In its first transparency report, Uber has revealed that it shared data on 12 million riders and drivers with US local and federal agencies, including law enforcement. And that was just for the second half of 2015.
Uber said it shared trip data with regulatory agencies, airport authorities and law enforcement agencies. Regulators, which track information such as legal fares, received the majority of the data, which involved 11.6 million riders and 583,000 drivers.
The data Uber shared with airport authorities involved 1.6 million riders and 156,000 drivers. Uber must by law provide information on such things as number of trips, and locations of drop-offs and pick-ups at airports, Reuters reported.
Uber said a large number of the 415 law enforcement requests were related to investigations of fraud and stolen credit cards. The report does not specify how many of these cases may have been related to rape or sexual assault. The company said it fulfilled 85% of the requests.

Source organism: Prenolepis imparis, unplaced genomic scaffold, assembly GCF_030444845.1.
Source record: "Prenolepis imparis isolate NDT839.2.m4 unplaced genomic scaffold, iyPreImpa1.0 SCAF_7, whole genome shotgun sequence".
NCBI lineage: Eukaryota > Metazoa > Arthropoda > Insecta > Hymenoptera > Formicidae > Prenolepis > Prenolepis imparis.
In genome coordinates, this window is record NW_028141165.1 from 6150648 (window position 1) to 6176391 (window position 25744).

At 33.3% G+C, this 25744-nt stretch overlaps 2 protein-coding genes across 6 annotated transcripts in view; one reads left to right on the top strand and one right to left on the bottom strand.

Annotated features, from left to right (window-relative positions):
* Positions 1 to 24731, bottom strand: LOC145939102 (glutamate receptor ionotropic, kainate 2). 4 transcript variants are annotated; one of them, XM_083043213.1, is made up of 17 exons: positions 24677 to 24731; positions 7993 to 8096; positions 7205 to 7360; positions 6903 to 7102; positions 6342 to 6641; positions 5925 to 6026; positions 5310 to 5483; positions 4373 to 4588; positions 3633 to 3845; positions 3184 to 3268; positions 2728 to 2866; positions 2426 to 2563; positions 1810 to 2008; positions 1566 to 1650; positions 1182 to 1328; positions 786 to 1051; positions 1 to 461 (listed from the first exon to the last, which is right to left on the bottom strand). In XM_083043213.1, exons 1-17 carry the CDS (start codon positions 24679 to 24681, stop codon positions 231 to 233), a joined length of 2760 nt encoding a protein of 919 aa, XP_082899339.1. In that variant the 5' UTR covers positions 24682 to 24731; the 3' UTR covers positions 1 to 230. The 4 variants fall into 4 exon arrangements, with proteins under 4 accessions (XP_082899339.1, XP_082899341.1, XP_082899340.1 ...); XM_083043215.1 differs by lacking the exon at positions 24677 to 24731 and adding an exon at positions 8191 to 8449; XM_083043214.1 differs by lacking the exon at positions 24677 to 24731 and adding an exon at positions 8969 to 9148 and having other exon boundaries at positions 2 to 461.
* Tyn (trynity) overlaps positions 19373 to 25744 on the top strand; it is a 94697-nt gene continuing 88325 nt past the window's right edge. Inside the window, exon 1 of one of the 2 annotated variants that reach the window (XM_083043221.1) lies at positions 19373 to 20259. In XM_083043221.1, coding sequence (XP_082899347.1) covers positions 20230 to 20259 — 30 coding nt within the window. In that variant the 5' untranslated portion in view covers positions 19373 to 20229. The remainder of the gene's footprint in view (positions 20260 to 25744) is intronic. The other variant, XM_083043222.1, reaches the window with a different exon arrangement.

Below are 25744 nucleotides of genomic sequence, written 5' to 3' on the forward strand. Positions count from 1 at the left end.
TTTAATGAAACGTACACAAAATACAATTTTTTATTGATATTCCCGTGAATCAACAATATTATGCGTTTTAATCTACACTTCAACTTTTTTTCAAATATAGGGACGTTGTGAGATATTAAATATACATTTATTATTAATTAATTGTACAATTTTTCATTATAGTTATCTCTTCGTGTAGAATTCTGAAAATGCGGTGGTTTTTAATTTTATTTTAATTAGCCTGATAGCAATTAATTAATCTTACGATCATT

Uber said the company has not been ordered by the FBI to disclose data on any issue of national security — nor has it been served with any court orders under the Foreign Intelligence Surveillance Act.
Uber wasn't revealing the data shares to show off its stellar record of cooperation from June to December 2015, but was complaining about far too many requests for information.
Referring to the airport data, for example, the company noted that while "this kind of trip data doesn't include personal information, it can reveal patterns of behaviour — and is more than regulators need to do their jobs. It's why Uber frequently tries to narrow the scope of these demands, though our efforts are typically rebuffed."
That attitude is part of Uber's ongoing battle over data requests. In January, the California Public Utilities Commission fined Uber $7.6m (£5.3m) for the company's "failure to fully and timely comply" with the commission's reporting requirements.
Uber said it plans to release such transparency reports from every six months.